Cultural Studies; Globalization; Nationalism; Transnationalism; Turkish Studies;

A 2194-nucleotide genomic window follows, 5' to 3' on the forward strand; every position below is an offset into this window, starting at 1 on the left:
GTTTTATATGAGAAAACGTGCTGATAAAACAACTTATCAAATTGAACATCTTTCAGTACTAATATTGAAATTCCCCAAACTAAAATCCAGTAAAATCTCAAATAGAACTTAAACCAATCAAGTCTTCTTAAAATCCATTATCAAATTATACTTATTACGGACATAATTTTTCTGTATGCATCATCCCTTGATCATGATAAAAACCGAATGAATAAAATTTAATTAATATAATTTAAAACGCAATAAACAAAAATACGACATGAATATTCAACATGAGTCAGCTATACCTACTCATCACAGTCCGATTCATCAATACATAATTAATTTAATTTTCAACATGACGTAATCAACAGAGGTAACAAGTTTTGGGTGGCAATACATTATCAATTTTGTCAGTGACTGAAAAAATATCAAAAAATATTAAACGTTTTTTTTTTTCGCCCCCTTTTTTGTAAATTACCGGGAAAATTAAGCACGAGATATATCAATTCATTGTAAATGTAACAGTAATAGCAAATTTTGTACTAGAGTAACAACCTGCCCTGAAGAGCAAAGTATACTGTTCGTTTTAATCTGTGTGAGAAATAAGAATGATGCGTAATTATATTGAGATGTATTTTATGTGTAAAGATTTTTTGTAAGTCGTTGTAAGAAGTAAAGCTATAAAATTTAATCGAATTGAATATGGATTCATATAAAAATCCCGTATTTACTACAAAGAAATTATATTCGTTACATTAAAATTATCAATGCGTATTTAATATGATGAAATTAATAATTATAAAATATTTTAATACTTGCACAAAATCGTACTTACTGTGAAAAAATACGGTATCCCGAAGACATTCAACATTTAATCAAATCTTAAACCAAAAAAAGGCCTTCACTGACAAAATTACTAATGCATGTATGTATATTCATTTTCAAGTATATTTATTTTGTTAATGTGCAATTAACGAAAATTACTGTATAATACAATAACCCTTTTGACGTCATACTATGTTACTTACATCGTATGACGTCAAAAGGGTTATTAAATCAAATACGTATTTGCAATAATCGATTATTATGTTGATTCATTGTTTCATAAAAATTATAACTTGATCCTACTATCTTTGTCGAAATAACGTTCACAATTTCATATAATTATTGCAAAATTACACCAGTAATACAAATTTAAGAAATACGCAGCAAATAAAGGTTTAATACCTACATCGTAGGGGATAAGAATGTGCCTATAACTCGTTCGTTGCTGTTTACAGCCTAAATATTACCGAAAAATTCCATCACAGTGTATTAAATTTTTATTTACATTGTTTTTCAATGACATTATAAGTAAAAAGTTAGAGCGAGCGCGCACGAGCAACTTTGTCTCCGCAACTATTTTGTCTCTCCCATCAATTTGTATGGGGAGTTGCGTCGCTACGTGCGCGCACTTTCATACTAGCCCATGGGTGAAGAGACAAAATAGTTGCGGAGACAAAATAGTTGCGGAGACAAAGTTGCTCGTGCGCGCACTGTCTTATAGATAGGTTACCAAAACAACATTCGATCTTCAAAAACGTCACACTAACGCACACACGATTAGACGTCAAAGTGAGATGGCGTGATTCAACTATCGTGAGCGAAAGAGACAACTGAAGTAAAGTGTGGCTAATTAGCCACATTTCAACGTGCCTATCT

Two events triggered a heated public debate in Turkey in 2007, revealing the complex relationship among collective memory, state discourses, national identity, freedom of expression and the role of intellectuals as knowledge producers. First, Elif Safak faced charges for her latest novel, The Bastard of ?stanbul, under article 301 of the Turkish criminal code, which criminalizes any form of expression degrading Turkish national identity. Her novel brought up various perspectives of Armenian-Turkish history that are considered taboo in Turkey. Later, the controversial novelist Orhan Pamuk, who was also prosecuted under article 301 for acknowledging in the international arena the Armenian genocide and the Kurdish question, became the first Turkish Nobel Prize winner in literature. Historically and politically contextualizing and analyzing the representations of those events within the commentary sections of two national newspapers (Milliyet and Zaman) that represent the political spectrum of Turkish intellectuals, this paper addresses the following questions: What are the challenges introduced by globalization for local intellectuals in redefining their identities against/within the discourses of the state, collective memory, nationalism and universal rights of expression? How does globalization lead to the interrogation of the relationship between Turkish identity and the locally established political views of leftism, secularism and Islamism? By analyzing the Turkish columnists’ responses to Orhan Pamuk becoming the first Turkish Nobel Prize winner in literature on the same day that the French parliament passed a law criminalizing denial of the Armenian genocide, this paper also illustrates the impact of globalization on domestic journalism. One of the challenges that globalization poses for domestic journalism is the increasing necessity to bridge the difference and tension between local sensibilities and transnational realities for the local population. As Turkish columnists, who function as public intellectuals in Turkey, increasingly see their job as mediators between the nation and extra-societal global public sphere, they offer alternative interpretations to state ideologies.